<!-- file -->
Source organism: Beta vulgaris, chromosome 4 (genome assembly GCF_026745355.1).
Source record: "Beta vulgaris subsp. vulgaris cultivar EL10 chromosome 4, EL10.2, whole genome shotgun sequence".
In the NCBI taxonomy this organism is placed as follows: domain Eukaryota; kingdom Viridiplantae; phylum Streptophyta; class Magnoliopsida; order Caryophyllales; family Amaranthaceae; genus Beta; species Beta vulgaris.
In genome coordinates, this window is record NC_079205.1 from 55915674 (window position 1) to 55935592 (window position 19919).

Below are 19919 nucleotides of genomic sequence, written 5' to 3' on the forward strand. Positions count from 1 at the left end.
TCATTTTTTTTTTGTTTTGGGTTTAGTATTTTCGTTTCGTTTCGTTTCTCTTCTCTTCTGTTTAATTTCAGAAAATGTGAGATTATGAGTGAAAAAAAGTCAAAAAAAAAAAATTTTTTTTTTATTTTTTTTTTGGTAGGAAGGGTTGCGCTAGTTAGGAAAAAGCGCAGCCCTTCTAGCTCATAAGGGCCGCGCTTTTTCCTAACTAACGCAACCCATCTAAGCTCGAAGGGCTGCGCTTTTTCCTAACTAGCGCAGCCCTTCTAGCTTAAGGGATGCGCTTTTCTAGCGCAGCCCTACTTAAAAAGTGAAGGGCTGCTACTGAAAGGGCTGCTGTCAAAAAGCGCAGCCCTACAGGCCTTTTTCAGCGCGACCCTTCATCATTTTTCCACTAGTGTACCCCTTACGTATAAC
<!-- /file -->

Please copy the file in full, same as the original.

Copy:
Source organism: Beta vulgaris, chromosome 4 (genome assembly GCF_026745355.1).
Source record: "Beta vulgaris subsp. vulgaris cultivar EL10 chromosome 4, EL10.2, whole genome shotgun sequence".
In the NCBI taxonomy this organism is placed as follows: domain Eukaryota; kingdom Viridiplantae; phylum Streptophyta; class Magnoliopsida; order Caryophyllales; family Amaranthaceae; genus Beta; species Beta vulgaris.
In genome coordinates, this window is record NC_079205.1 from 55915674 (window position 1) to 55935592 (window position 19919).

Below are 19919 nucleotides of genomic sequence, written 5' to 3' on the forward strand. Positions count from 1 at the left end.
TCATTTTTTTTTTGTTTTGGGTTTAGTATTTTCGTTTCGTTTCGTTTCTCTTCTCTTCTGTTTAATTTCAGAAAATGTGAGATTATGAGTGAAAAAAAGTCAAAAAAAAAAAATTTTTTTTTTATTTTTTTTTTGGTAGGAAGGGTTGCGCTAGTTAGGAAAAAGCGCAGCCCTTCTAGCTCATAAGGGCCGCGCTTTTTCCTAACTAACGCAACCCATCTAAGCTCGAAGGGCTGCGCTTTTTCCTAACTAGCGCAGCCCTTCTAGCTTAAGGGATGCGCTTTTCTAGCGCAGCCCTACTTAAAAAGTGAAGGGCTGCTACTGAAAGGGCTGCTGTCAAAAAGCGCAGCCCTACAGGCCTTTTTCAGCGCGACCCTTCATCATTTTTCCACTAGTGTACCCCTTACGTATAAC